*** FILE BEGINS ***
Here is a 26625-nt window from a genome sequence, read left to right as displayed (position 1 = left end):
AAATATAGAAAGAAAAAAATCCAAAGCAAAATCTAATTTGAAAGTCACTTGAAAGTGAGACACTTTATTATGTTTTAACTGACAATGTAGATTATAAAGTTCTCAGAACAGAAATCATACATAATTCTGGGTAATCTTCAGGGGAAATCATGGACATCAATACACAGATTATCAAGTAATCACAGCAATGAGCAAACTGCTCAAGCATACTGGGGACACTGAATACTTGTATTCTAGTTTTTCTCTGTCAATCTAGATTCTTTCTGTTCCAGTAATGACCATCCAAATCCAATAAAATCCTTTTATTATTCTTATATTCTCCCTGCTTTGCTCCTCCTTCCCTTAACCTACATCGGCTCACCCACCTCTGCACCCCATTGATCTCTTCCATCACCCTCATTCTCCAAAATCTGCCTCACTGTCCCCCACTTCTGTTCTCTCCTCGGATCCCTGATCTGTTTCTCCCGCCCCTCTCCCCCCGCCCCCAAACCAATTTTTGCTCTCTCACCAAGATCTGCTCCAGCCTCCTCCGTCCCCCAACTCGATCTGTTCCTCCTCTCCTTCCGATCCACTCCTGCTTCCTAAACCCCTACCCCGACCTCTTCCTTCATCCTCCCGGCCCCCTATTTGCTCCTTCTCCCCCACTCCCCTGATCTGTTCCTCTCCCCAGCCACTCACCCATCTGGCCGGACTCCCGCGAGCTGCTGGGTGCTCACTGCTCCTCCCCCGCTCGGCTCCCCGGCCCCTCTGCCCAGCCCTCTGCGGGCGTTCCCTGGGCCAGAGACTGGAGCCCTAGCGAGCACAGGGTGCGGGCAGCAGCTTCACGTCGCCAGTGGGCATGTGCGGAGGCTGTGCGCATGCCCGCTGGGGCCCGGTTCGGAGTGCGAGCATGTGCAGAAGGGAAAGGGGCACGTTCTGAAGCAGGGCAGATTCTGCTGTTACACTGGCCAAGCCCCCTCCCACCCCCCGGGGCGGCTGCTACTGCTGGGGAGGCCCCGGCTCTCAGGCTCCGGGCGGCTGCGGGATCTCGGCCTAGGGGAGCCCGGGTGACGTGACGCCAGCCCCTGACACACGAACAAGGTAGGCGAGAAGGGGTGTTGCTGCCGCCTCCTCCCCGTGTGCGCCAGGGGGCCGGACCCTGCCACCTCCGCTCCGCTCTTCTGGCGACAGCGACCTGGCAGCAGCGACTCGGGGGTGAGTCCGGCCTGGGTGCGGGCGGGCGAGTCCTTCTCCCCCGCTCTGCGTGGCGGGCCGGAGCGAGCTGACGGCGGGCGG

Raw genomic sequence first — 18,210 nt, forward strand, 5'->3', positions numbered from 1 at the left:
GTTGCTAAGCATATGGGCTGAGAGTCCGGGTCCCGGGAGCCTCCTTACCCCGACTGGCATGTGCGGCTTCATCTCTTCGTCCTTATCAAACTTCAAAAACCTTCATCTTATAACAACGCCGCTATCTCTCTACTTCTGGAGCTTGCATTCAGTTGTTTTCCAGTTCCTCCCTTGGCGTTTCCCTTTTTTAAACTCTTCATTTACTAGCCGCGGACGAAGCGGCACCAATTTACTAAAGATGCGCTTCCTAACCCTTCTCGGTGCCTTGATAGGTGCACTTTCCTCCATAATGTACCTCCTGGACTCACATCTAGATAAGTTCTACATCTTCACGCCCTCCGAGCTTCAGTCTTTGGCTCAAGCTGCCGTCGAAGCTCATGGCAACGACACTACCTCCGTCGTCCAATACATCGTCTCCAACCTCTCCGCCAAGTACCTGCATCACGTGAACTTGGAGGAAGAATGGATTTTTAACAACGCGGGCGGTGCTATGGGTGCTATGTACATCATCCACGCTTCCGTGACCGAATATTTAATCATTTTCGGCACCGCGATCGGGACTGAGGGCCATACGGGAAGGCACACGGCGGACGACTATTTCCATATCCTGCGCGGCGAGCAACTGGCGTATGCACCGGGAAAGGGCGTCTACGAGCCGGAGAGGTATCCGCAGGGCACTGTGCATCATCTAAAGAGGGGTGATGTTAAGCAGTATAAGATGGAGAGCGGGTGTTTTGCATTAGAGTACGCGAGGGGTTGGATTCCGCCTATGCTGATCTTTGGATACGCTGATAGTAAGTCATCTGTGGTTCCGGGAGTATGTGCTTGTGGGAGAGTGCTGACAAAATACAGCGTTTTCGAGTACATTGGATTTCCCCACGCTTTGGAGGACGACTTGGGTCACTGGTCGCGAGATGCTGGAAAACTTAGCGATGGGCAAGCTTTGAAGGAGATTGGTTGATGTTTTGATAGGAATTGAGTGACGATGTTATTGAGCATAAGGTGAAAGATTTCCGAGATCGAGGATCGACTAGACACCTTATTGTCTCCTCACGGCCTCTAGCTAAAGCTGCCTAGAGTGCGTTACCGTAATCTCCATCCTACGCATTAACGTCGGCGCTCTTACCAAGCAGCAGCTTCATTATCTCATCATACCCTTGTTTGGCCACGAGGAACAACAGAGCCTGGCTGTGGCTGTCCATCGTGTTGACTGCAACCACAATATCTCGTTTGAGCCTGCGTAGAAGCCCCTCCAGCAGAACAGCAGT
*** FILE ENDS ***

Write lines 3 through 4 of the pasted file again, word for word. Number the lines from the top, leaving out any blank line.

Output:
Raw genomic sequence first — 18,210 nt, forward strand, 5'->3', positions numbered from 1 at the left:
GTTGCTAAGCATATGGGCTGAGAGTCCGGGTCCCGGGAGCCTCCTTACCCCGACTGGCATGTGCGGCTTCATCTCTTCGTCCTTATCAAACTTCAAAAACCTTCATCTTATAACAACGCCGCTATCTCTCTACTTCTGGAGCTTGCATTCAGTTGTTTTCCAGTTCCTCCCTTGGCGTTTCCCTTTTTTAAACTCTTCATTTACTAGCCGCGGACGAAGCGGCACCAATTTACTAAAGATGCGCTTCCTAACCCTTCTCGGTGCCTTGATAGGTGCACTTTCCTCCATAATGTACCTCCTGGACTCACATCTAGATAAGTTCTACATCTTCACGCCCTCCGAGCTTCAGTCTTTGGCTCAAGCTGCCGTCGAAGCTCATGGCAACGACACTACCTCCGTCGTCCAATACATCGTCTCCAACCTCTCCGCCAAGTACCTGCATCACGTGAACTTGGAGGAAGAATGGATTTTTAACAACGCGGGCGGTGCTATGGGTGCTATGTACATCATCCACGCTTCCGTGACCGAATATTTAATCATTTTCGGCACCGCGATCGGGACTGAGGGCCATACGGGAAGGCACACGGCGGACGACTATTTCCATATCCTGCGCGGCGAGCAACTGGCGTATGCACCGGGAAAGGGCGTCTACGAGCCGGAGAGGTATCCGCAGGGCACTGTGCATCATCTAAAGAGGGGTGATGTTAAGCAGTATAAGATGGAGAGCGGGTGTTTTGCATTAGAGTACGCGAGGGGTTGGATTCCGCCTATGCTGATCTTTGGATACGCTGATAGTAAGTCATCTGTGGTTCCGGGAGTATGTGCTTGTGGGAGAGTGCTGACAAAATACAGCGTTTTCGAGTACATTGGATTTCCCCACGCTTTGGAGGACGACTTGGGTCACTGGTCGCGAGATGCTGGAAAACTTAGCGATGGGCAAGCTTTGAAGGAGATTGGTTGATGTTTTGATAGGAATTGAGTGACGATGTTATTGAGCATAAGGTGAAAGATTTCCGAGATCGAGGATCGACTAGACACCTTATTGTCTCCTCACGGCCTCTAGCTAAAGCTGCCTAGAGTGCGTTACCGTAATCTCCATCCTACGCATTAACGTCGGCGCTCTTACCAAGCAGCAGCTTCATTATCTCATCATACCCTTGTTTGGCCACGAGGAACAACAGAGCCTGGCTGTGGCTGTCCATCGTGTTGACTGCAACCACAATATCTCGTTTGAGCCTGCGTAGAAGCCCCTCCAGCAGAACAGCAGT